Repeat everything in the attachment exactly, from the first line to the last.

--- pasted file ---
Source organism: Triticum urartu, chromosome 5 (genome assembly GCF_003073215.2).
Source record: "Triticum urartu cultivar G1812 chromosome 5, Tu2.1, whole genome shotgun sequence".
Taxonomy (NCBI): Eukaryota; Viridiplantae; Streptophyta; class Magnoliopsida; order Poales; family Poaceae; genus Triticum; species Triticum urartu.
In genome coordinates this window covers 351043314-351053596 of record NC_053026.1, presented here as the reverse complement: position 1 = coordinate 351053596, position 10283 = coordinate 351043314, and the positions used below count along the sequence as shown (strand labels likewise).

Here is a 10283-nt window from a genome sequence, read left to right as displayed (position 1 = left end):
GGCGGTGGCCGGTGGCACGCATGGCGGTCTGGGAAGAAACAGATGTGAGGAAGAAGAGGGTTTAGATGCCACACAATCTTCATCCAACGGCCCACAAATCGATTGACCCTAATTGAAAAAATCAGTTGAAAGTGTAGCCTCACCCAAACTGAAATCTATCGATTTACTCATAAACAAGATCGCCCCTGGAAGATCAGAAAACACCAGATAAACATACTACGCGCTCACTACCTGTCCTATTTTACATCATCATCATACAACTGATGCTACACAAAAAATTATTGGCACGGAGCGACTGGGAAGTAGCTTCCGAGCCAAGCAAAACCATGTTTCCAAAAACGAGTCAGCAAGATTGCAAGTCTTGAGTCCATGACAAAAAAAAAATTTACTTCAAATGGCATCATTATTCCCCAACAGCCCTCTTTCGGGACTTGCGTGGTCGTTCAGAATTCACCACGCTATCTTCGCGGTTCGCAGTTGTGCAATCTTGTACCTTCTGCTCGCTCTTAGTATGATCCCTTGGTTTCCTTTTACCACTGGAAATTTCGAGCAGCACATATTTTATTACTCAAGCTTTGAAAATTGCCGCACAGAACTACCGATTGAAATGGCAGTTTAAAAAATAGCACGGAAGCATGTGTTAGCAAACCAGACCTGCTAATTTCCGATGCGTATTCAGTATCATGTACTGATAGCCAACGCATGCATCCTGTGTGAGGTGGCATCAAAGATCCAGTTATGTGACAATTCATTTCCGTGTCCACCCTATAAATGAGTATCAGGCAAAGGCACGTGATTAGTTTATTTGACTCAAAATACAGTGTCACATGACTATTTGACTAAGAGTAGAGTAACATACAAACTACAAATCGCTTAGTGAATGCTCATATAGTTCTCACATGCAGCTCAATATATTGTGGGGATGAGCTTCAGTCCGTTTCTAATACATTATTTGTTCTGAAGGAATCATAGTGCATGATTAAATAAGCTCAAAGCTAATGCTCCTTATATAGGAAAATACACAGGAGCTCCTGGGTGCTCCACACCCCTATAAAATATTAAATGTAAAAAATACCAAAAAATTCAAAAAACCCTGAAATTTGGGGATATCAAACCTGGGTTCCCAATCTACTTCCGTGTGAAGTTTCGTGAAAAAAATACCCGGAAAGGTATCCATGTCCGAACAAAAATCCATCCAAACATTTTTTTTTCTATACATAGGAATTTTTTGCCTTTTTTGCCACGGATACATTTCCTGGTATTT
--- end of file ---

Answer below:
Source organism: Triticum urartu, chromosome 5 (genome assembly GCF_003073215.2).
Source record: "Triticum urartu cultivar G1812 chromosome 5, Tu2.1, whole genome shotgun sequence".
Taxonomy (NCBI): Eukaryota; Viridiplantae; Streptophyta; class Magnoliopsida; order Poales; family Poaceae; genus Triticum; species Triticum urartu.
In genome coordinates this window covers 351043314-351053596 of record NC_053026.1, presented here as the reverse complement: position 1 = coordinate 351053596, position 10283 = coordinate 351043314, and the positions used below count along the sequence as shown (strand labels likewise).

Here is a 10283-nt window from a genome sequence, read left to right as displayed (position 1 = left end):
GGCGGTGGCCGGTGGCACGCATGGCGGTCTGGGAAGAAACAGATGTGAGGAAGAAGAGGGTTTAGATGCCACACAATCTTCATCCAACGGCCCACAAATCGATTGACCCTAATTGAAAAAATCAGTTGAAAGTGTAGCCTCACCCAAACTGAAATCTATCGATTTACTCATAAACAAGATCGCCCCTGGAAGATCAGAAAACACCAGATAAACATACTACGCGCTCACTACCTGTCCTATTTTACATCATCATCATACAACTGATGCTACACAAAAAATTATTGGCACGGAGCGACTGGGAAGTAGCTTCCGAGCCAAGCAAAACCATGTTTCCAAAAACGAGTCAGCAAGATTGCAAGTCTTGAGTCCATGACAAAAAAAAAATTTACTTCAAATGGCATCATTATTCCCCAACAGCCCTCTTTCGGGACTTGCGTGGTCGTTCAGAATTCACCACGCTATCTTCGCGGTTCGCAGTTGTGCAATCTTGTACCTTCTGCTCGCTCTTAGTATGATCCCTTGGTTTCCTTTTACCACTGGAAATTTCGAGCAGCACATATTTTATTACTCAAGCTTTGAAAATTGCCGCACAGAACTACCGATTGAAATGGCAGTTTAAAAAATAGCACGGAAGCATGTGTTAGCAAACCAGACCTGCTAATTTCCGATGCGTATTCAGTATCATGTACTGATAGCCAACGCATGCATCCTGTGTGAGGTGGCATCAAAGATCCAGTTATGTGACAATTCATTTCCGTGTCCACCCTATAAATGAGTATCAGGCAAAGGCACGTGATTAGTTTATTTGACTCAAAATACAGTGTCACATGACTATTTGACTAAGAGTAGAGTAACATACAAACTACAAATCGCTTAGTGAATGCTCATATAGTTCTCACATGCAGCTCAATATATTGTGGGGATGAGCTTCAGTCCGTTTCTAATACATTATTTGTTCTGAAGGAATCATAGTGCATGATTAAATAAGCTCAAAGCTAATGCTCCTTATATAGGAAAATACACAGGAGCTCCTGGGTGCTCCACACCCCTATAAAATATTAAATGTAAAAAATACCAAAAAATTCAAAAAACCCTGAAATTTGGGGATATCAAACCTGGGTTCCCAATCTACTTCCGTGTGAAGTTTCGTGAAAAAAATACCCGGAAAGGTATCCATGTCCGAACAAAAATCCATCCAAACATTTTTTTTTCTATACATAGGAATTTTTTGCCTTTTTTGCCACGGATACATTTCCTGGTATTT